TODAY: New rights council unveiled, plans to lobby Western governments; Pussy Riot member offers insight into jail; Potanin named CEO of Norlisk as Abramovich intervention calls time on dispute. 2011 capital flight figures revised; arms sales boom. Amnesty decries gay propaganda law; state duma will consider banning U.S. adoptions of Russian children.
Russia has a new independent human rights organisation, in the form of the nine-person Independent Human Rights Council, whose members, among them seasoned campaigner Lyudmila Alekseyeva, will identify more rights violators for the Magnitsky sanctions list. The pregnant former editor-in-chief of the Ura.ru news agency, Aksana Panova, has miscarried her baby amid ‘harassment’ by investigators questioning her in connection with several criminal cases. Pussy Riot’s Maria Alyokhina has written an article for The New Times about her life or ‘anti-life’ in prison. Norlisk Nickel has named longtime co-owner Vladimir Potanin as its chief executive as part of deal to terminate a long-running boardroom dispute at the company. The move is, Reuters says, a ‘face-saving compromise that cannot hide the Kremlin’s insistence on bringing in Chelsea soccer club owner Roman Abramovich as peace enforcer’. Precious metals miner Polymetal has announced that it will purchase the Svetlobor platinum exploration project in Russia together with VTB Capital.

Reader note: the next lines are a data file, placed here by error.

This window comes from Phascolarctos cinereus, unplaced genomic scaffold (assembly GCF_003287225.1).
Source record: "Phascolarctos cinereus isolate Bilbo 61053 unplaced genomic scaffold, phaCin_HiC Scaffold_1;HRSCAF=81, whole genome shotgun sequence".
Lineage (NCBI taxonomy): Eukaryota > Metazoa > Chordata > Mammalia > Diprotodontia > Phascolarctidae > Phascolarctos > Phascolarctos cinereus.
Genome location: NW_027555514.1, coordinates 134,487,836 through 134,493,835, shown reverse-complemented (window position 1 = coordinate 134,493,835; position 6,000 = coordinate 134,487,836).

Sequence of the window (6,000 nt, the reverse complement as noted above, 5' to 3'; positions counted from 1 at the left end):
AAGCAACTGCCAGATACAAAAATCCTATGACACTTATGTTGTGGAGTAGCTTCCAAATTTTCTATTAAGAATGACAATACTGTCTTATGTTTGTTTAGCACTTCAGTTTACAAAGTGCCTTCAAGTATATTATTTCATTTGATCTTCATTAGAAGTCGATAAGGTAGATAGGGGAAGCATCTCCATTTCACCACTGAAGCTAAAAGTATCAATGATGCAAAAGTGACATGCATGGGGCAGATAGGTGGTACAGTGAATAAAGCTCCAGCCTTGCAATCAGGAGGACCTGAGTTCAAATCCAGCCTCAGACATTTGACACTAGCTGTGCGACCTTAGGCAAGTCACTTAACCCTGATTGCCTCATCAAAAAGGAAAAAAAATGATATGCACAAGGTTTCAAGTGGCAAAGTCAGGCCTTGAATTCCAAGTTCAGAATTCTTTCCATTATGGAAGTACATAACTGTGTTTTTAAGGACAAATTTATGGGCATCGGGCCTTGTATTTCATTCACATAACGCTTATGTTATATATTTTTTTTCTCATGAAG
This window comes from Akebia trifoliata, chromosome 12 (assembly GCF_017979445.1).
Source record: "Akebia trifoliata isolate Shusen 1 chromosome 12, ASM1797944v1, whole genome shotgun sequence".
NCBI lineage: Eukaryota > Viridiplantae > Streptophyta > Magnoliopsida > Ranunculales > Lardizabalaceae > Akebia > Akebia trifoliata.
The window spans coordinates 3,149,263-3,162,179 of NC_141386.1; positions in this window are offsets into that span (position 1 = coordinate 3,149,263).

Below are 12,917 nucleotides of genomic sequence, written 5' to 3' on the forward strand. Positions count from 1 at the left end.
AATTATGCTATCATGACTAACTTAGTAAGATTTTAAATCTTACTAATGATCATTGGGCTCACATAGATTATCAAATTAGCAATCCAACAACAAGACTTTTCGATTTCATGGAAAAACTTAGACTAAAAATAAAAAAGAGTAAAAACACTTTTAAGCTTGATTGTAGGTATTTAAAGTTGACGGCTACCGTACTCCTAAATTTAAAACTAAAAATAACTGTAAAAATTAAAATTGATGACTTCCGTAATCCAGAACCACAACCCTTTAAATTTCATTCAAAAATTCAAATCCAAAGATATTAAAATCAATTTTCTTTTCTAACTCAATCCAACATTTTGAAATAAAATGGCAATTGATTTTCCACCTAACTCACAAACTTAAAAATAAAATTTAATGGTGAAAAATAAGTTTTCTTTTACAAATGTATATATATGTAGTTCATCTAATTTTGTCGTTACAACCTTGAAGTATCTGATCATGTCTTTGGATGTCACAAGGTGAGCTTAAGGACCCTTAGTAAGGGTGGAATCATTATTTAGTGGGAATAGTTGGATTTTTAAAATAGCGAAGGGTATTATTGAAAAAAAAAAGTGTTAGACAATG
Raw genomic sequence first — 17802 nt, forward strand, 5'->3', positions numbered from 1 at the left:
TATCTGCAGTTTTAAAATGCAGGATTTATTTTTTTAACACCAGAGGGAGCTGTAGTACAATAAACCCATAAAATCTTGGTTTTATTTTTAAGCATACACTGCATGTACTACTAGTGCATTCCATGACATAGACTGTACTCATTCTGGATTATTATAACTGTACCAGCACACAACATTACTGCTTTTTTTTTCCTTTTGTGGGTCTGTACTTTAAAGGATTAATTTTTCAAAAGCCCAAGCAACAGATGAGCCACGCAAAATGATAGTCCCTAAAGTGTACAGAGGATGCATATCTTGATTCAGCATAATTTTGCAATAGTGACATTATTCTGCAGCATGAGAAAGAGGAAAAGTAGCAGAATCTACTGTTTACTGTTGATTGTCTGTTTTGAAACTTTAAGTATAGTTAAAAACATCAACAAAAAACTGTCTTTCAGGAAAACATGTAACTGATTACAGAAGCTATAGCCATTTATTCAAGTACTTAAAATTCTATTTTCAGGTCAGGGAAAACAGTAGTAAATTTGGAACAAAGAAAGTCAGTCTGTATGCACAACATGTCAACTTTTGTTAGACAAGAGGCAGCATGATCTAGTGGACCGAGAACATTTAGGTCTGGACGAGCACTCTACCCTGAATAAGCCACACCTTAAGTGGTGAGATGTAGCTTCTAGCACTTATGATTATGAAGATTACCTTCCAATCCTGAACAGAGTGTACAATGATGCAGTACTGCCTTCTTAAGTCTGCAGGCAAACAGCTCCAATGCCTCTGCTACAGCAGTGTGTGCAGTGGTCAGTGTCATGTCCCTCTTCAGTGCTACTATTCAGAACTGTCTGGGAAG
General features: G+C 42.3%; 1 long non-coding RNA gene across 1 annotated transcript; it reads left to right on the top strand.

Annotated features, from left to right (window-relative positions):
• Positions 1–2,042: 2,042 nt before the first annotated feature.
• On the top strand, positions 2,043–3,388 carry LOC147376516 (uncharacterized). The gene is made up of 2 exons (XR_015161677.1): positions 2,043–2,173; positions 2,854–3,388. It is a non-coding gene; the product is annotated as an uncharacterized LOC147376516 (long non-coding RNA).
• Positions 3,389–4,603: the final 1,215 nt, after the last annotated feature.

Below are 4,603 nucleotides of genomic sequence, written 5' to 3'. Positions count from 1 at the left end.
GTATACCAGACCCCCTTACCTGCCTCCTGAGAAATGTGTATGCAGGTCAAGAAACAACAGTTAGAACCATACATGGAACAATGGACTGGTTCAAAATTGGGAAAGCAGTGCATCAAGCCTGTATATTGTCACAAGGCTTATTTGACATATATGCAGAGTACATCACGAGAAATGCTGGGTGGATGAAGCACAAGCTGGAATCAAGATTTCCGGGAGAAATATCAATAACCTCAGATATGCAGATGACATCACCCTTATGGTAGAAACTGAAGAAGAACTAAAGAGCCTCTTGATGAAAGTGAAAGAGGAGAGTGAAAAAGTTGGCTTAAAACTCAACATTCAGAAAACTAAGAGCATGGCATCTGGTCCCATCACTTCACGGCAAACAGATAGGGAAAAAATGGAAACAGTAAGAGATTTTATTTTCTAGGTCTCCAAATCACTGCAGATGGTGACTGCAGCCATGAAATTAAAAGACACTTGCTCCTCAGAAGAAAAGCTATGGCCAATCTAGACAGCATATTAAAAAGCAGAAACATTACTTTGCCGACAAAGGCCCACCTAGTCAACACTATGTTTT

A new calculation method has suggested that in 2011 capital flight from Russia, often used as an indicator of the nation’s economic fortunes, may have been less grave than initially suggested. Russia’s overseas arms sales have surpassed expectations by more than $500 million this year at $14 billion. Russia and the United Arab Emirates signed an agreement on cooperation in the peaceful use of atomic energy in Abu Dhabi.
Human Rights Watch has urged that the EU emphasise its concern at the infringement of human rights in Russia at an upcoming meeting with Vladimir Putin. Amnesty International has voiced concerns about the idea of St Petersburg’s gay propaganda law becoming a federal reality. The state duma looks likely to back an amendment banning the adoption of Russian children into U.S. families, in a tit-for-tat response to the Magnitsky Act.
PHOTO: According to current legislation, orphans only become eligible for adoption by foreigners once Russian adoptive parents have turned them down. (Detskiydom.ru)